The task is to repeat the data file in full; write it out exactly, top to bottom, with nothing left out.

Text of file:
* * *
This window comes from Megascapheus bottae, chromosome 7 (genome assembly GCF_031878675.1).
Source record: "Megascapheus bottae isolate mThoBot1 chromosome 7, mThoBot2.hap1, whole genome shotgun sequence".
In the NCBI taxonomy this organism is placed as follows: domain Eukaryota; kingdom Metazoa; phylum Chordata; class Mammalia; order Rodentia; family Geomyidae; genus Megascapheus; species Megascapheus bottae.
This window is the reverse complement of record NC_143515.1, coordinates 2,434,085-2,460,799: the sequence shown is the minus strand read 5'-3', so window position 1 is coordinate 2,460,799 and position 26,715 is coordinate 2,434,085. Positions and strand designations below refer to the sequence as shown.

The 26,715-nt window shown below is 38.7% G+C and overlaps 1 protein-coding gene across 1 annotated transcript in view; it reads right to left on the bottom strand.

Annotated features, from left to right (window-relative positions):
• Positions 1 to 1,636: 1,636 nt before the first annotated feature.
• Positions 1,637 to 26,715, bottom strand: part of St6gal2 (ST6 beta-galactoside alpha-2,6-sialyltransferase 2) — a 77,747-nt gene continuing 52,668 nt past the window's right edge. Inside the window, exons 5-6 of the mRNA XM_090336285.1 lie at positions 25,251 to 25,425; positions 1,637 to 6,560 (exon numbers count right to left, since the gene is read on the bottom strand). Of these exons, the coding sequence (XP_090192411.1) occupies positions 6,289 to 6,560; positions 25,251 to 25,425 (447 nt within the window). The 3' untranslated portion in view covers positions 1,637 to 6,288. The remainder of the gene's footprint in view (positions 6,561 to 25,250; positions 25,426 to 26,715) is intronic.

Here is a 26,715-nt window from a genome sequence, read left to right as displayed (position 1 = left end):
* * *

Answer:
This window comes from Megascapheus bottae, chromosome 7 (genome assembly GCF_031878675.1).
Source record: "Megascapheus bottae isolate mThoBot1 chromosome 7, mThoBot2.hap1, whole genome shotgun sequence".
In the NCBI taxonomy this organism is placed as follows: domain Eukaryota; kingdom Metazoa; phylum Chordata; class Mammalia; order Rodentia; family Geomyidae; genus Megascapheus; species Megascapheus bottae.
This window is the reverse complement of record NC_143515.1, coordinates 2,434,085-2,460,799: the sequence shown is the minus strand read 5'-3', so window position 1 is coordinate 2,460,799 and position 26,715 is coordinate 2,434,085. Positions and strand designations below refer to the sequence as shown.

The 26,715-nt window shown below is 38.7% G+C and overlaps 1 protein-coding gene across 1 annotated transcript in view; it reads right to left on the bottom strand.

Annotated features, from left to right (window-relative positions):
• Positions 1 to 1,636: 1,636 nt before the first annotated feature.
• Positions 1,637 to 26,715, bottom strand: part of St6gal2 (ST6 beta-galactoside alpha-2,6-sialyltransferase 2) — a 77,747-nt gene continuing 52,668 nt past the window's right edge. Inside the window, exons 5-6 of the mRNA XM_090336285.1 lie at positions 25,251 to 25,425; positions 1,637 to 6,560 (exon numbers count right to left, since the gene is read on the bottom strand). Of these exons, the coding sequence (XP_090192411.1) occupies positions 6,289 to 6,560; positions 25,251 to 25,425 (447 nt within the window). The 3' untranslated portion in view covers positions 1,637 to 6,288. The remainder of the gene's footprint in view (positions 6,561 to 25,250; positions 25,426 to 26,715) is intronic.

Here is a 26,715-nt window from a genome sequence, read left to right as displayed (position 1 = left end):